The cyborg does not die because it is unplugged. The cyborg continues to exist beyond all locations of space and time, the consciousness irreversibly fused with technology. Becoming cyborg necessitates the sublimation of the mind. Becoming cyborg, internalizing the panopticon allows for cultivation of human life in and for state sovereignty. To become cyborg is to be harvested by the state and for the state. Like my daughter, paralyzed for wrestling with her machines, internalizing the panopticon is paralyzing. Internalizing the panopticon makes it impossible for the body to perform outside of technology. Ultimately, cyborg culture is written within the context of state sovereignty. The body performs sovereignty. The making of cyborg bodies is simply that – the epistemic branding of the state on the bodies and the minds of the subordinate citizenry. The making of cyborg bodies is simply panopticism, the ingestion of the statist technology. It is about exposure, about making visible each privacy of the human body for the purposes of controlling individual life. It is about technology becoming invisible, "seeing-without-being-seen."[18] The architecture of Foucault's panopticon, like the genesis of one cyborg, is both a physical and an epistemic incorporation of a centralizing, homogenizing structure of being that becomes the subject of scrutiny, both collectively and individually, by an observer in the "tower" who remains unseen. The panoptical cyborg is both the subject and object of scrutiny, both the "tower" of observation and the observed subject. The internalization of the panopticon is self-scrutiny. Ultimately, the cyborg becomes the technological furniture upon which state sovereignty lounges.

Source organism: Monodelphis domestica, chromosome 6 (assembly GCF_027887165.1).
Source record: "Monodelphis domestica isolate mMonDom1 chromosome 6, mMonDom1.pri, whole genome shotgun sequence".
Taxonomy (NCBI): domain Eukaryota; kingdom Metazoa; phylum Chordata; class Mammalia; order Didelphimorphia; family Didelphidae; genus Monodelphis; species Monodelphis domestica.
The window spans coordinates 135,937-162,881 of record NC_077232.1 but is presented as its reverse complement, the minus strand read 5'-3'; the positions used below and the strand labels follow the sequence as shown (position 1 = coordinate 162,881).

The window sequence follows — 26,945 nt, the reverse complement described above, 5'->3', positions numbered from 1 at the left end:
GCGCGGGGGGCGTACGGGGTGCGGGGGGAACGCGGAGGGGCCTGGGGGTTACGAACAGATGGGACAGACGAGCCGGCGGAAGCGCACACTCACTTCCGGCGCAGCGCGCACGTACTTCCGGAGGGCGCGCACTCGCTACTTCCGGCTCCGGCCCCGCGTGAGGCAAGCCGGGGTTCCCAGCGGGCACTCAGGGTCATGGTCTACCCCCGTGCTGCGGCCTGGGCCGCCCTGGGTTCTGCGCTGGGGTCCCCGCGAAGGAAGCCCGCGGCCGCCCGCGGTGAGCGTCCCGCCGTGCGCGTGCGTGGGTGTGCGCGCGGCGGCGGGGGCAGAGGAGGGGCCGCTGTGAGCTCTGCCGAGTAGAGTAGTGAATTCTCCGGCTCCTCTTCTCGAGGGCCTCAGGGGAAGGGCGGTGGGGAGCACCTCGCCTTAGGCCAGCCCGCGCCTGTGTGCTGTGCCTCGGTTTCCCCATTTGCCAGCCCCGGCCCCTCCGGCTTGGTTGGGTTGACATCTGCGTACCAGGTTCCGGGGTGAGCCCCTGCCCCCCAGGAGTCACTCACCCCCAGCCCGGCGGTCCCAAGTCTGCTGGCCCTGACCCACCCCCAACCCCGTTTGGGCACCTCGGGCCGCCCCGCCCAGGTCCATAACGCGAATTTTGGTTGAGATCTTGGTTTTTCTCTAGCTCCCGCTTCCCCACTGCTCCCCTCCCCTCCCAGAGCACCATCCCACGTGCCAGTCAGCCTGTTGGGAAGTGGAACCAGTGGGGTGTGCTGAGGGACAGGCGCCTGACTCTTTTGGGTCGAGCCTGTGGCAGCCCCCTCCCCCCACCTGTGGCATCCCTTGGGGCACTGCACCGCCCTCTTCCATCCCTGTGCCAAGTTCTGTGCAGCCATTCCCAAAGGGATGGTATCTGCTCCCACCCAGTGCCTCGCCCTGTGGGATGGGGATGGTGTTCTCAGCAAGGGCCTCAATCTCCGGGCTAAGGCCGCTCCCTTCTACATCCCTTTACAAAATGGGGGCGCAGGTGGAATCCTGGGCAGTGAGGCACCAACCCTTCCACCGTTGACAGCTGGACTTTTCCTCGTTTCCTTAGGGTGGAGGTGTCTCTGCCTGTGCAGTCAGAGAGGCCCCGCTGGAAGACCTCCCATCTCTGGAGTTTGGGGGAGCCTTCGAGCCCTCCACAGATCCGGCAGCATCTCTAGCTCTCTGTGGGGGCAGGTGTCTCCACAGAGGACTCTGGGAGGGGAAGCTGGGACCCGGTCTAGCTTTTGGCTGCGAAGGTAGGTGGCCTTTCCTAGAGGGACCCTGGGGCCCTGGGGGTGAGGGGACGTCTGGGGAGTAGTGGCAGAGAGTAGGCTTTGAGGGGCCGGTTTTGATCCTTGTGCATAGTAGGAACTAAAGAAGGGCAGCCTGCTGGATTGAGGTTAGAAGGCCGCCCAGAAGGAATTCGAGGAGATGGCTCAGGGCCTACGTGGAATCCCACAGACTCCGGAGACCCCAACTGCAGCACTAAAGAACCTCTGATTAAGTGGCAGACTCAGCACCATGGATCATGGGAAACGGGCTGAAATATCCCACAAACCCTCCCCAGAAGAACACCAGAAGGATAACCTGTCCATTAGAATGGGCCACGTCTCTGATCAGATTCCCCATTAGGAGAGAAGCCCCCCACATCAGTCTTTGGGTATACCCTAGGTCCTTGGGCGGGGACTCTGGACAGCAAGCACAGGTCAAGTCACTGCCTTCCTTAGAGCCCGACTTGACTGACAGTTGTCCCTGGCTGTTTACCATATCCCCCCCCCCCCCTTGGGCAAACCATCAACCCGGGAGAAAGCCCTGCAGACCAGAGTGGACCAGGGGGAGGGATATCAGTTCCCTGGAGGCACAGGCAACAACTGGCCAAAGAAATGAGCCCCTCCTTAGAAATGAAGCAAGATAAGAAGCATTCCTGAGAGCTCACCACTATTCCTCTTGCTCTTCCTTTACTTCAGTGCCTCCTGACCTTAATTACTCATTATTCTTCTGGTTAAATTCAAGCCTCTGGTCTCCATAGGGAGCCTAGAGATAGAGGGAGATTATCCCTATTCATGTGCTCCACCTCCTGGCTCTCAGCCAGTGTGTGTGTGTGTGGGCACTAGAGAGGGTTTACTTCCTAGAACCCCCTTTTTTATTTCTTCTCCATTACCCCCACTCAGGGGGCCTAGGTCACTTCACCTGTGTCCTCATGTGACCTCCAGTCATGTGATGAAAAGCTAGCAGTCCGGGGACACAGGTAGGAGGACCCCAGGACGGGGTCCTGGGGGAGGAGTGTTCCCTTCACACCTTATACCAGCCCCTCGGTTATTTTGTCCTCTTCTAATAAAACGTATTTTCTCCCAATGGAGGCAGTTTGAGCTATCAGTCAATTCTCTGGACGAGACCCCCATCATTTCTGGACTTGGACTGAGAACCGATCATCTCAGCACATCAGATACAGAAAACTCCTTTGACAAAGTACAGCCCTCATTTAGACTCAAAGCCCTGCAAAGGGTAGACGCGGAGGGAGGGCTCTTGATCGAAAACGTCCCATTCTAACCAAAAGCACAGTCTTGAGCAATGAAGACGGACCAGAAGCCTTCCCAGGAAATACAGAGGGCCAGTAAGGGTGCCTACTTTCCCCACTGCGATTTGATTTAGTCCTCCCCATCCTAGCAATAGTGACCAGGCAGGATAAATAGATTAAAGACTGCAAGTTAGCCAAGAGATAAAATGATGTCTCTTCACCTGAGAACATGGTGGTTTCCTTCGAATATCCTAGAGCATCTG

Panoticism becomes manifest in the minds of the everyday cyborg-citizen. Suddenly, a story about a neonate baby is less about medicine and miracles and more about what remains hidden and unarticulated – the repressive technology of being bound to cyborg consciousness. Discovering the panopticon within exposes a thinly disguised operation of sovereigntist power. Cyborgs do not write themselves, technology does. The fusion of machine and body is the manifestation of the panopticon, the eternal reification of a bounded human identity.[19] The hospital serves as an architecture for enacting these power relations, creating enormous houses of confinement. This same technology operates in and through institutions of education, religion, politics. The ultimate confinement of the human condition is simply this: the internalization of the panoptical technology means that humanity can never imagine being autonomous. The cyborg becomes a venue for confinement. Thus, the panopticon of cyborg culture confines the human condition within a symbiosis of machine and body. Symbiosis with machine (whether machinic consciousness or machinic matter) becomes the precondition to living itself. To locate "being" outside of technology becomes an impossibility. Ultimately, it reduces the human body to a specific mechanics, a site of micro-physics, a docile and useful being. Becoming cyborg is ultimately about the sublimation of the human identity and the political imaginary.